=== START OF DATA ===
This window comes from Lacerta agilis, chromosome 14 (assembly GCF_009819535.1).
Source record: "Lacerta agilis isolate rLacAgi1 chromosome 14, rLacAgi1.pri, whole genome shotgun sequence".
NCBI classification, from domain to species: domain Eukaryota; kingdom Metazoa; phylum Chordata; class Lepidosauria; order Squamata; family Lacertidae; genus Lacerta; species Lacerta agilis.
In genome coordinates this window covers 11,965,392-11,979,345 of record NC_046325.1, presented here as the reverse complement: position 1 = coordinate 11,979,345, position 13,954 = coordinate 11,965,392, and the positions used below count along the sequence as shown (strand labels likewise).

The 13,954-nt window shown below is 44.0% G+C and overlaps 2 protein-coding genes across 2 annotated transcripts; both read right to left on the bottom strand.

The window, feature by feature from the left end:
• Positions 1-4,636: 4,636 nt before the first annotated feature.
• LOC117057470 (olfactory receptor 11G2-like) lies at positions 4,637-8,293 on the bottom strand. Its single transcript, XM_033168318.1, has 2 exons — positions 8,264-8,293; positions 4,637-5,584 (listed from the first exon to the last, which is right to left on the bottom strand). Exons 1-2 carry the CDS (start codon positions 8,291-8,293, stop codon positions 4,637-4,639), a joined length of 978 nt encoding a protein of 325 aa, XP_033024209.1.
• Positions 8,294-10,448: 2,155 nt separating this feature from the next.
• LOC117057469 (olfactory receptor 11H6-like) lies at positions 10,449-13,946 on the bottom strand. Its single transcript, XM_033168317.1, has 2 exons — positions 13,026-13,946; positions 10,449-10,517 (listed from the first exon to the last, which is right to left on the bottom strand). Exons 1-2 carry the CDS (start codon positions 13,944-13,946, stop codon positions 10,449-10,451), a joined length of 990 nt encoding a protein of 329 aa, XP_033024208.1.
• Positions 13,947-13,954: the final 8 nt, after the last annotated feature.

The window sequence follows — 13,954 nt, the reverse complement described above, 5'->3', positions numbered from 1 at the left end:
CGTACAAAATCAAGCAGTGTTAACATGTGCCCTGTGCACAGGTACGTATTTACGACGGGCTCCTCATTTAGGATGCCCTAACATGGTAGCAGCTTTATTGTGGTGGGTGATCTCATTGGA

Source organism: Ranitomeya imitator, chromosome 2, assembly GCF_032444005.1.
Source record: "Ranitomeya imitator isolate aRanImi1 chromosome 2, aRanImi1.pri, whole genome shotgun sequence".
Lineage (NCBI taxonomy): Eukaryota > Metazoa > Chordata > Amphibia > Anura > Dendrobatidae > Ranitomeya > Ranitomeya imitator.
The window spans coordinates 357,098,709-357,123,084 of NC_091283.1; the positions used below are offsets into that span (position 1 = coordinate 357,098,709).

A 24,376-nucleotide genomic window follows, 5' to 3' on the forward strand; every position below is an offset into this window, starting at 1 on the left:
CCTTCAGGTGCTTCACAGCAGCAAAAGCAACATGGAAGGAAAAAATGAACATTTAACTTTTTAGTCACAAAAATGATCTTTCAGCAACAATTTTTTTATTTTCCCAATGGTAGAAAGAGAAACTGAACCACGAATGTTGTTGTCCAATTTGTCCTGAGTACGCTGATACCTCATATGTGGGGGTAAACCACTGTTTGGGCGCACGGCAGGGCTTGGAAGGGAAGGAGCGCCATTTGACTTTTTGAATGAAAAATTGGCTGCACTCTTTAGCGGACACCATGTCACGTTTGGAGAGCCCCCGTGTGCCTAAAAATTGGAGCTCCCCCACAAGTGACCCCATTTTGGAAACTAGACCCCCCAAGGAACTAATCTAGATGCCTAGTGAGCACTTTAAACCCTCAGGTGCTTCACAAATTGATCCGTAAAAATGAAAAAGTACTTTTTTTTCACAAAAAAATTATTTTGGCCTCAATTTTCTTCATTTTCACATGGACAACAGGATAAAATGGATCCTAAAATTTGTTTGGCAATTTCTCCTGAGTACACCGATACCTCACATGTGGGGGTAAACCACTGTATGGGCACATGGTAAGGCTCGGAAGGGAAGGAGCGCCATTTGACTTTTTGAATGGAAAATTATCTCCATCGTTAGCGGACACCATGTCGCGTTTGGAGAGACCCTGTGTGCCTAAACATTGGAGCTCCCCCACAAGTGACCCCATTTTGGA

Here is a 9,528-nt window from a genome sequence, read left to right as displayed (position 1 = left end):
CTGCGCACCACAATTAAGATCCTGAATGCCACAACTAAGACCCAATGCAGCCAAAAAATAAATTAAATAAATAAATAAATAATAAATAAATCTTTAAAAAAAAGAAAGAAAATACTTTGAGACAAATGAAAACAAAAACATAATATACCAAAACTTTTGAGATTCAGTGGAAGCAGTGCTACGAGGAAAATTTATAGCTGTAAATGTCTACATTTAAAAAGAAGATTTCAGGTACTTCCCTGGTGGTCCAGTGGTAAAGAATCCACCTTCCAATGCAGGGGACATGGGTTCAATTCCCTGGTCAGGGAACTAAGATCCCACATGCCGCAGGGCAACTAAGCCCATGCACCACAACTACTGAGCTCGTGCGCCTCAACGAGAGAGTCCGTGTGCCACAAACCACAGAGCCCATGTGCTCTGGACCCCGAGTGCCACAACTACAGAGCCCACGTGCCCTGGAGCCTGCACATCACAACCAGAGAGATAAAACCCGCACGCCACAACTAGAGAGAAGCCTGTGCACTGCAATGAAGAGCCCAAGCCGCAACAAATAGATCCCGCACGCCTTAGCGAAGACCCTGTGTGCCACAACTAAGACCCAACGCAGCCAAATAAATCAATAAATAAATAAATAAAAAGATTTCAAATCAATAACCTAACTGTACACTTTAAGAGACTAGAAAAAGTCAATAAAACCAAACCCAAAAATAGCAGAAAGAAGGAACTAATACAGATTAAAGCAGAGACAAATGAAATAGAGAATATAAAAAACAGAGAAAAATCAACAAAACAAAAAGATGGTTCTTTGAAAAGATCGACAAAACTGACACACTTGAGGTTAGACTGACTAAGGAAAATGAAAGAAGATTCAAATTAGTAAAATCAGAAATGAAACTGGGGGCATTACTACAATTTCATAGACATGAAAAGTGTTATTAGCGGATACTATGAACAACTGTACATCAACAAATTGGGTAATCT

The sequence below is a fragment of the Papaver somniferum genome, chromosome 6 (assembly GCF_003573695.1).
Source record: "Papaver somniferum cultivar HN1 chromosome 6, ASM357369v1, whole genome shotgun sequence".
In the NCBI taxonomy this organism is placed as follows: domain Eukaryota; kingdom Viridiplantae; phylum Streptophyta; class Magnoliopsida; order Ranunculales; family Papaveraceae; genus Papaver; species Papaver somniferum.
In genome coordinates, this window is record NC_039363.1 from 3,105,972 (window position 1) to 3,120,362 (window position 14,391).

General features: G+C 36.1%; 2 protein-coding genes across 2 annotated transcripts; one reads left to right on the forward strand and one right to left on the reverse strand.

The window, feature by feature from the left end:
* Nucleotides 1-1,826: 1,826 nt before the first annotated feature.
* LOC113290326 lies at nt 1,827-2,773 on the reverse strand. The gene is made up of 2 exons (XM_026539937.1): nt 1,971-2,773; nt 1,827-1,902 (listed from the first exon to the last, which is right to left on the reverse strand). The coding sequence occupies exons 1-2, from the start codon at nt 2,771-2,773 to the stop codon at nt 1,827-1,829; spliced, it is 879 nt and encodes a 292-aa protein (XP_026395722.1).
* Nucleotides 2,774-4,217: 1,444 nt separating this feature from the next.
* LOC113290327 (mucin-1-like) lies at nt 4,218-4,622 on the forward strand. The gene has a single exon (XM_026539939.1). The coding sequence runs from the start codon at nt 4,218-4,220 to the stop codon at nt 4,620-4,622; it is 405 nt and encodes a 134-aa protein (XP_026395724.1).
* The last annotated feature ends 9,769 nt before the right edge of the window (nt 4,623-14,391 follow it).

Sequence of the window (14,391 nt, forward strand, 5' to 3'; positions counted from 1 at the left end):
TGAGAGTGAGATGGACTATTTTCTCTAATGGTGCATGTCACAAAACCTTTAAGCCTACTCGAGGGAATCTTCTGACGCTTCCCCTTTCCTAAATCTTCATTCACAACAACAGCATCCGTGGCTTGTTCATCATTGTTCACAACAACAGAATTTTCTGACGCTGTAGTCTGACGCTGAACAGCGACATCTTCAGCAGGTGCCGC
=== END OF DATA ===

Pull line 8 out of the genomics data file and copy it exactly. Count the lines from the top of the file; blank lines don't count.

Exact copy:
• LOC117057470 (olfactory receptor 11G2-like) lies at positions 4,637-8,293 on the bottom strand. Its single transcript, XM_033168318.1, has 2 exons — positions 8,264-8,293; positions 4,637-5,584 (listed from the first exon to the last, which is right to left on the bottom strand). Exons 1-2 carry the CDS (start codon positions 8,291-8,293, stop codon positions 4,637-4,639), a joined length of 978 nt encoding a protein of 325 aa, XP_033024209.1.